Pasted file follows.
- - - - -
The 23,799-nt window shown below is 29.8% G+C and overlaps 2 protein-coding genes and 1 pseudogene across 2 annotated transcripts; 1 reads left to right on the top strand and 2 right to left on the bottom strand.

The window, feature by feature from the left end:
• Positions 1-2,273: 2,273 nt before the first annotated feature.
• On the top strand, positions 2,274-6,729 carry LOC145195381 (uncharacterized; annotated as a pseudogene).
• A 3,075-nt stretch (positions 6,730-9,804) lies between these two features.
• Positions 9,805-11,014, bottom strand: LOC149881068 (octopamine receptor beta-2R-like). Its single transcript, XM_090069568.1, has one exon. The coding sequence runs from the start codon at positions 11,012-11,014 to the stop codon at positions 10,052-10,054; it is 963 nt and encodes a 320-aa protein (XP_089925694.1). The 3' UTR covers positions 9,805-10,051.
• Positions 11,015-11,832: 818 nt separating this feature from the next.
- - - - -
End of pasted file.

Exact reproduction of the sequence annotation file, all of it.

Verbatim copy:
The 23,799-nt window shown below is 29.8% G+C and overlaps 2 protein-coding genes and 1 pseudogene across 2 annotated transcripts; 1 reads left to right on the top strand and 2 right to left on the bottom strand.

The window, feature by feature from the left end:
• Positions 1-2,273: 2,273 nt before the first annotated feature.
• On the top strand, positions 2,274-6,729 carry LOC145195381 (uncharacterized; annotated as a pseudogene).
• A 3,075-nt stretch (positions 6,730-9,804) lies between these two features.
• Positions 9,805-11,014, bottom strand: LOC149881068 (octopamine receptor beta-2R-like). Its single transcript, XM_090069568.1, has one exon. The coding sequence runs from the start codon at positions 11,012-11,014 to the stop codon at positions 10,052-10,054; it is 963 nt and encodes a 320-aa protein (XP_089925694.1). The 3' UTR covers positions 9,805-10,051.
• Positions 11,015-11,832: 818 nt separating this feature from the next.